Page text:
CSIR calls for funding to improve South Africa’s water supply
South Africa’s Council for Scientific and Industrial Research (CSIR) has called for more funding to be directed to water research and the development of technologies to improve the country’s wastewater treatment processes and maintenance, as well as to build new treatment plants.
The deteriorating quality of raw water, coupled with current water shortages, has created an urgent need to protect the country’s water resources and ensure effective water and wastewater management in South Africa. According to the Water and Sanitation Master Plan (DWA, 2019), 56% of the 1 150 municipal wastewater treatment works are in a poor or critical condition, while 11% are dysfunctional. This implies that South Africa’s water resources are negatively impacted and polluted by wastewater that is not properly treated.
During this year’s annual National Water Week from 21-27 March 2022, the CSIR celebrated some of the achievements made by the organisation in the quest to develop and deploy technologies that will ensure access to safe and quality water in the country.
The National Water Week campaign is aimed at educating the public about their responsibility in water conservation initiatives and raising awareness around the need to protect and conserve the country’s water resources and is celebrated under the World Water Day 2022 theme, Groundwater – making the invisible, visible. The Department of Water and Sanitation celebrates Water Week by urging everyone to use water sparingly to ensure “Water for All”.
Over the years, the CSIR has conducted water research and developed technologies to assist local municipalities to extend the lifetime of existing wastewater treatment pond systems and improve the domestic wastewater effluent quality.
Wastewater without risk
In Limpopo, for example, the CSIR has successfully implemented an algae-based wastewater treatment solution at the Motetema wastewater treatment in the Sekhukhune District Municipality to facilitate the effective and efficient removal of nutrients and pathogens in wastewater treatment works.
Inefficiently treated wastewater that is released into rivers poses a risk to the environment and human health in downstream communities. The algae-based treatment that was implemented in existing treatment ponds in Motetema uses a specific community of algal species, which have been isolated and cultured in the laboratory. The advantages of this technology are that the ponds are gravity fed; therefore, they do not require any electricity. It was also designed with existing human resource and skill shortages in mind, especially for rural municipalities with limited budgets.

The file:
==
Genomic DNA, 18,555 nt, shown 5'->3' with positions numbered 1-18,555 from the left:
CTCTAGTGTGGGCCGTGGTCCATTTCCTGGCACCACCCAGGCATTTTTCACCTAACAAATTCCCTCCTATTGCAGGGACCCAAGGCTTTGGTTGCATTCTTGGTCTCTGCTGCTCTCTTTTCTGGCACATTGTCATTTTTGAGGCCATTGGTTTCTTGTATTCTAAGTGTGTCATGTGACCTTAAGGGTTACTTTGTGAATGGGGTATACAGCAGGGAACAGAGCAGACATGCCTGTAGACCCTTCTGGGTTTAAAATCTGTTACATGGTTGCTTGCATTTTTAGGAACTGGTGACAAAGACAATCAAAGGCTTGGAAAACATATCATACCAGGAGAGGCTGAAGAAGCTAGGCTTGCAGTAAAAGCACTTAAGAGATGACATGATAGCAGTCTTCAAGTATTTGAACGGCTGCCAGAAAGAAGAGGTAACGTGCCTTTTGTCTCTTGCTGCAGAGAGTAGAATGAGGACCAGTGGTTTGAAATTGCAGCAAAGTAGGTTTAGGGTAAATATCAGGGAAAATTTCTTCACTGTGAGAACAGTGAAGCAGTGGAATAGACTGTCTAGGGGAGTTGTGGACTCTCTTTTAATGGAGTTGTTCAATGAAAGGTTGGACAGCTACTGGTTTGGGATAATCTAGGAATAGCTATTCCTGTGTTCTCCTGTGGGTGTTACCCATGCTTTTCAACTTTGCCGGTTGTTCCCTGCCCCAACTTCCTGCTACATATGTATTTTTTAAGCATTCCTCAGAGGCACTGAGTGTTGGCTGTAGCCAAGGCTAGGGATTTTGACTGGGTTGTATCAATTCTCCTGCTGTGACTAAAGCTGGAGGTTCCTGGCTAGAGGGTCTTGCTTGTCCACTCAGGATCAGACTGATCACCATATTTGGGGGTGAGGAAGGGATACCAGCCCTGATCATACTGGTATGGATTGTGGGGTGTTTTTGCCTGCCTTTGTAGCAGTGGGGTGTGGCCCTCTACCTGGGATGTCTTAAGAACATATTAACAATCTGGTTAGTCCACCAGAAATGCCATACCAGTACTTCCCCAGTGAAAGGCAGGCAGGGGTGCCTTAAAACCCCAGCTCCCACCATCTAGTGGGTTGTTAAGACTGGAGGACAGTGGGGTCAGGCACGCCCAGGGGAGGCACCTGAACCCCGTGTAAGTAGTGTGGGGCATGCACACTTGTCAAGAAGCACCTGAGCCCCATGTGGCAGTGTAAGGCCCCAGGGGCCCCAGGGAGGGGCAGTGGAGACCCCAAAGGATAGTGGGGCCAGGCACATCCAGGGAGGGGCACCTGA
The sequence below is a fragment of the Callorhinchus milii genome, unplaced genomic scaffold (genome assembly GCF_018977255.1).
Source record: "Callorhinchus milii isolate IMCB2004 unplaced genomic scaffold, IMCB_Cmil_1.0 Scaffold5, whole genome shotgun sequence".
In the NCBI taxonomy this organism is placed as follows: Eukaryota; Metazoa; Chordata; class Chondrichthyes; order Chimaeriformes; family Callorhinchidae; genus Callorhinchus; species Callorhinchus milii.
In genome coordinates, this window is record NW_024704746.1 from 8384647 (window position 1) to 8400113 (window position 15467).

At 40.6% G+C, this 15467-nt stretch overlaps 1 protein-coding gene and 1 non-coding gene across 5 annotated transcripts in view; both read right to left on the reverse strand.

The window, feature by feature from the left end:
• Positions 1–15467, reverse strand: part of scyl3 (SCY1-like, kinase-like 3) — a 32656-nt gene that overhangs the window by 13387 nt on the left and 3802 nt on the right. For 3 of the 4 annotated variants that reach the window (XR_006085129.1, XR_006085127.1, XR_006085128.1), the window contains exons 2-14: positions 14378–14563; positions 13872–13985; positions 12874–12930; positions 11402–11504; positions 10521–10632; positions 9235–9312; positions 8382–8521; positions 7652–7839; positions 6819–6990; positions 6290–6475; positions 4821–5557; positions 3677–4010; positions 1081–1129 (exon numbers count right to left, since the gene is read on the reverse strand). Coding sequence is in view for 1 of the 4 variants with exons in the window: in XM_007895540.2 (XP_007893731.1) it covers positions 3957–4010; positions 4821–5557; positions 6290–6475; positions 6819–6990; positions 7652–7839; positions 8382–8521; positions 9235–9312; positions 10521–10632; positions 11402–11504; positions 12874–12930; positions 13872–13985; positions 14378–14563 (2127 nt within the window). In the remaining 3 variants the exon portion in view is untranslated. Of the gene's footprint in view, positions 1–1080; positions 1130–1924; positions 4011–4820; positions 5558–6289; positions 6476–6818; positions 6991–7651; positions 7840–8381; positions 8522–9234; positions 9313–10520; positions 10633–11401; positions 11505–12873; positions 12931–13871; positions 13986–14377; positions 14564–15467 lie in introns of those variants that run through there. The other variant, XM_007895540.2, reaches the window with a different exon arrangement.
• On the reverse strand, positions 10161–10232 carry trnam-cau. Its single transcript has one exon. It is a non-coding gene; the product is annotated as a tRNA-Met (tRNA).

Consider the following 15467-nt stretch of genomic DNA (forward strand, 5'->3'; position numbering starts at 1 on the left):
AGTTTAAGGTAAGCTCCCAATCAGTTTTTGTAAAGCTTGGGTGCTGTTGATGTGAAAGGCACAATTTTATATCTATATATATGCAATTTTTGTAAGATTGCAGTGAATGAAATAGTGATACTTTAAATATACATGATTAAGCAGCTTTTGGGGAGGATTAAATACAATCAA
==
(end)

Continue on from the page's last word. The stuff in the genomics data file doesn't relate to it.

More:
“The aim was to build a self-sustaining system that is independent of electricity or expensive chemicals and that can be effectively operated within the current financial and capacity constraints of Southern African Development Community countries by making use of existing infrastructure, such as waste stabilisation pond systems. With the circular economy, it is an advantage to have a solution that cannot only help solve the eutrophication problem, but also close the loop by recycling nutrients from a waste source,” says Maronel Steyn, CSIR Water Research Centre senior researcher.
In KwaZulu-Natal, the CSIR partnered with the City of uMhlathuze to improve water resource management through the application of scientific and technological solutions. The projects undertaken were aimed at identifying and addressing issues relating to various aspects of water provision and management. For instance, the CSIR developed a lake management plan for Lake Mzingazi, as well as a rehabilitation plan for a compromised stream within the municipality.
In Gauteng, the CSIR continues to work with the community of Stinkwater in Hammanskraal to improve the quality of ground and surface water in the area. The organisation conducted a three-year research project in the area, which was aimed at investigating the health risks that untreated groundwater poses to the user community and exploring potential interventions. The study found that fluoride exceeded the drinking water standard in 9% of samples and nitrate exceeded the drinking water standard in 87% of samples. Escherichia coli bacteria, which is used as an indicator of faecal pollution, was also detected in most of the samples.
CSIR Water Research Centre manager, Dr Rembu Magoba, said the CSIR is ready to work with various municipalities and organisations to improve water challenges in the country.
“Collaboration is key in ensuring that we deliver quality water to the communities in South Africa, especially the rural parts of our country. We have the capabilities, skills, technology, and expertise required to improve water supply. The CSIR aims to develop fit-for-purpose technologies for the development and optimisation of smart and robust water use, analytics and water infrastructure with concomitant improved operation and maintenance,” said Dr Magoba.
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